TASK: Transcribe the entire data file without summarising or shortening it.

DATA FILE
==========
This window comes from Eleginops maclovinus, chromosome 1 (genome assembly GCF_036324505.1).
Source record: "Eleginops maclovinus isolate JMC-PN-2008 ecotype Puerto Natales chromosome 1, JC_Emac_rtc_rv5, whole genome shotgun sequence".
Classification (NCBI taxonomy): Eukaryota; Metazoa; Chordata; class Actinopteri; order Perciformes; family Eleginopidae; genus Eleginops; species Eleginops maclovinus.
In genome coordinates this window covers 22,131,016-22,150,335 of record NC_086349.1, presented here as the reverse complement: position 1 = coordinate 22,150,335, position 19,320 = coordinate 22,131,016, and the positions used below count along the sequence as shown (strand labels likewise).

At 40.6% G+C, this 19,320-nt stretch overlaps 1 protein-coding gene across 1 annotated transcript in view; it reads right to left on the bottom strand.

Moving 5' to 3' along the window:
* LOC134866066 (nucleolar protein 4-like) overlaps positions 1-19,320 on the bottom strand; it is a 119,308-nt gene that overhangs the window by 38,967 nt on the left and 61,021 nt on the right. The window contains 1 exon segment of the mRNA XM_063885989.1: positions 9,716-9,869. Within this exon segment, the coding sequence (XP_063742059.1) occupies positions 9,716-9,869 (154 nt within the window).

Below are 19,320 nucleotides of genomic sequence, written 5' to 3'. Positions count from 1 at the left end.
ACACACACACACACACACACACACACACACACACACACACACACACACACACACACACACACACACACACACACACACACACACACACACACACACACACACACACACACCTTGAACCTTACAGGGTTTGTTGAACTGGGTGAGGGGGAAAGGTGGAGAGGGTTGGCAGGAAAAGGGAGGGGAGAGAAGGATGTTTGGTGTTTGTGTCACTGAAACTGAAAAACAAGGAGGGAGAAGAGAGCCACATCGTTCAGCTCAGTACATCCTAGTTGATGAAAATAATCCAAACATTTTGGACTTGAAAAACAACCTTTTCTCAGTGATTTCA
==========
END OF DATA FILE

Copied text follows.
This window comes from Eleginops maclovinus, chromosome 1 (genome assembly GCF_036324505.1).
Source record: "Eleginops maclovinus isolate JMC-PN-2008 ecotype Puerto Natales chromosome 1, JC_Emac_rtc_rv5, whole genome shotgun sequence".
Classification (NCBI taxonomy): Eukaryota; Metazoa; Chordata; class Actinopteri; order Perciformes; family Eleginopidae; genus Eleginops; species Eleginops maclovinus.
In genome coordinates this window covers 22,131,016-22,150,335 of record NC_086349.1, presented here as the reverse complement: position 1 = coordinate 22,150,335, position 19,320 = coordinate 22,131,016, and the positions used below count along the sequence as shown (strand labels likewise).

At 40.6% G+C, this 19,320-nt stretch overlaps 1 protein-coding gene across 1 annotated transcript in view; it reads right to left on the bottom strand.

Moving 5' to 3' along the window:
* LOC134866066 (nucleolar protein 4-like) overlaps positions 1-19,320 on the bottom strand; it is a 119,308-nt gene that overhangs the window by 38,967 nt on the left and 61,021 nt on the right. The window contains 1 exon segment of the mRNA XM_063885989.1: positions 9,716-9,869. Within this exon segment, the coding sequence (XP_063742059.1) occupies positions 9,716-9,869 (154 nt within the window).

Below are 19,320 nucleotides of genomic sequence, written 5' to 3'. Positions count from 1 at the left end.
ACACACACACACACACACACACACACACACACACACACACACACACACACACACACACACACACACACACACACACACACACACACACACACACACACACACACACACACCTTGAACCTTACAGGGTTTGTTGAACTGGGTGAGGGGGAAAGGTGGAGAGGGTTGGCAGGAAAAGGGAGGGGAGAGAAGGATGTTTGGTGTTTGTGTCACTGAAACTGAAAAACAAGGAGGGAGAAGAGAGCCACATCGTTCAGCTCAGTACATCCTAGTTGATGAAAATAATCCAAACATTTTGGACTTGAAAAACAACCTTTTCTCAGTGATTTCA